Just last week was Transgender Awareness week, followed by Transgender Remembrance Day. The transgender Awareness week is from the 13th to the 19th of November. This time is dedicated to shedding light on the lived experiences of transgender individuals through education, advocacy, and celebrations. Following this, on the 20th of November, individuals come together to observe Transgender Remembrance Day. This day memorializes those who have passed away due to gender-based violence.
Towards the end of Transgender Awareness week, five people were killed in an LGBTQIA+ nightclub in Colorado. This act has wholly dismantled the aim of Transgender Awareness week and has only perpetuated violence toward minorities. This article will address the hate crime which has taken place in Colorado, America. This hope is that this article will spread awareness of the amount of hate-crime transgender individuals face and, as allies, what we can do to help.
On the 19th of November, there was a shooting at an LGBTQIA+ nightclub in Colorado, America. According to BBC News, this nightclub, called Club Q, has been “the heart of our community [LGBTQIA+] for so long.” After the incident, five individuals were confirmed dead, and several were injured. Two of who, were transgender. The gunman is facing five murder charges, among other tasks. Discussing the criminal here is unimportant.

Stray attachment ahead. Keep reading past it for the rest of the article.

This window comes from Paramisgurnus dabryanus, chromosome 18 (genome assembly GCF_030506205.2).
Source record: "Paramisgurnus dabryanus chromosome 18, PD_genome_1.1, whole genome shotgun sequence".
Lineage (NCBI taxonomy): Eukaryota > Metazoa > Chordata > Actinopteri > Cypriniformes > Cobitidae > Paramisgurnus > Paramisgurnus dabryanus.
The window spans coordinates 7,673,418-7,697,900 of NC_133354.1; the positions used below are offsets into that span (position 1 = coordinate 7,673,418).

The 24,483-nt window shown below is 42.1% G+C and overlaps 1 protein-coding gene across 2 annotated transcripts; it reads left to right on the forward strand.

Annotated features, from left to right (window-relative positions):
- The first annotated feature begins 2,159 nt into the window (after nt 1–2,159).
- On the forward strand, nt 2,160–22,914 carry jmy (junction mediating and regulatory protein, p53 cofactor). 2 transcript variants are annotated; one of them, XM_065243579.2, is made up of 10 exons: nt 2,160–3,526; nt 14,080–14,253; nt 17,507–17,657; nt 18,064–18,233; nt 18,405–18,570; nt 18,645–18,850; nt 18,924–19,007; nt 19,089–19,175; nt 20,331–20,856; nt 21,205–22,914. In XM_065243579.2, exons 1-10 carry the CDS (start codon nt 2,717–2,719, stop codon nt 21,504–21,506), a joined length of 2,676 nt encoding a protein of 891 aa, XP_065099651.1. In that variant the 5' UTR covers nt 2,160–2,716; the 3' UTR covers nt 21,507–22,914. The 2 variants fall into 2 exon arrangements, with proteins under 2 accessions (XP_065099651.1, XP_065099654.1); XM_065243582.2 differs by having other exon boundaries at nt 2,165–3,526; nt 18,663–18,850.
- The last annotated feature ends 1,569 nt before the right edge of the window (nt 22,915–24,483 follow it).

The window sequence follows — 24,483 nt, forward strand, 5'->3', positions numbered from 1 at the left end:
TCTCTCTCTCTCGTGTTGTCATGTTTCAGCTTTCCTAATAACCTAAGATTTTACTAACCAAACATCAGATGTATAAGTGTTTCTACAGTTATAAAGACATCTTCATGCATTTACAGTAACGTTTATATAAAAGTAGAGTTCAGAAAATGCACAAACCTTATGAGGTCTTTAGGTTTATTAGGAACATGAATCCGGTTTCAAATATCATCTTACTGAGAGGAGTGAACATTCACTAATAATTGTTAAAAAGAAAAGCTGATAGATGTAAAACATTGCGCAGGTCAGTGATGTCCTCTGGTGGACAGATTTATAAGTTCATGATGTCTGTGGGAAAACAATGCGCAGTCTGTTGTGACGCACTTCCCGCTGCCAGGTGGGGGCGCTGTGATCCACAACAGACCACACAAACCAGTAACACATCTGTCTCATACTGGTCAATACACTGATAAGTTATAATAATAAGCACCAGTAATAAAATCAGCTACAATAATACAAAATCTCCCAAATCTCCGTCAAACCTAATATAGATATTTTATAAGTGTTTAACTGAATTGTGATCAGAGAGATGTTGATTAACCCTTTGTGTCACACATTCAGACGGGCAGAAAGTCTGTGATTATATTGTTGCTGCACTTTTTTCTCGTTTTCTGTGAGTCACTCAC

It is pivotal to shed light on the people who lost their lives that day. These individuals lost their lives because they chose to live fearlessly, being part of the community and supporting the movement.
The act of gender-based violence is something transgender and on-binary people know all too well. In a report by the Government Equalities Office, 41% of transgender men and women said they had experienced a hate crime because of their gender identity. Furthermore, 67% of transgender men and women outwardly avoid addressing their gender identity. Due to the sheer amount of hate-crime transgender people experience, TransActual found that in 2021, 65% of transgender individuals are ‘very likely to avoid a social situation if there are any implications of transphobia.
In conclusion, hate crimes will continue until people accept the transgender community. As a society, we can change others' transgressive perceptions of transgender identities. Rather than laws demonizing transgender people, we can sign petitions to get laws changed. This is currently the case in the United Kingdom. We can change the social rhetoric surrounding transgender identities and, through education, create a world where it is safe to live as a minority.
Picture source: https://www.google.com/search?q=colorado+shooting+2022+bbc&rlz=1C1CHZN_enGB1033GB1033&hl=en-GB&sxsrf=ALiCzsalM1tPXrdbfjlz5t3HDdYVBuUunA:1669460289659&source=lnms&tbm=isch&sa=X&ved=2ahUKEwiUl6Cc2Mv7AhVOUMAKHcYJDoEQ_AUoAnoECAIQBA&biw=1280&bih=646&dpr=1.5#imgrc=aEhHdB9WXhxvdM
Share This Post On
Leave a comment
You need to login to leave a comment. Log-in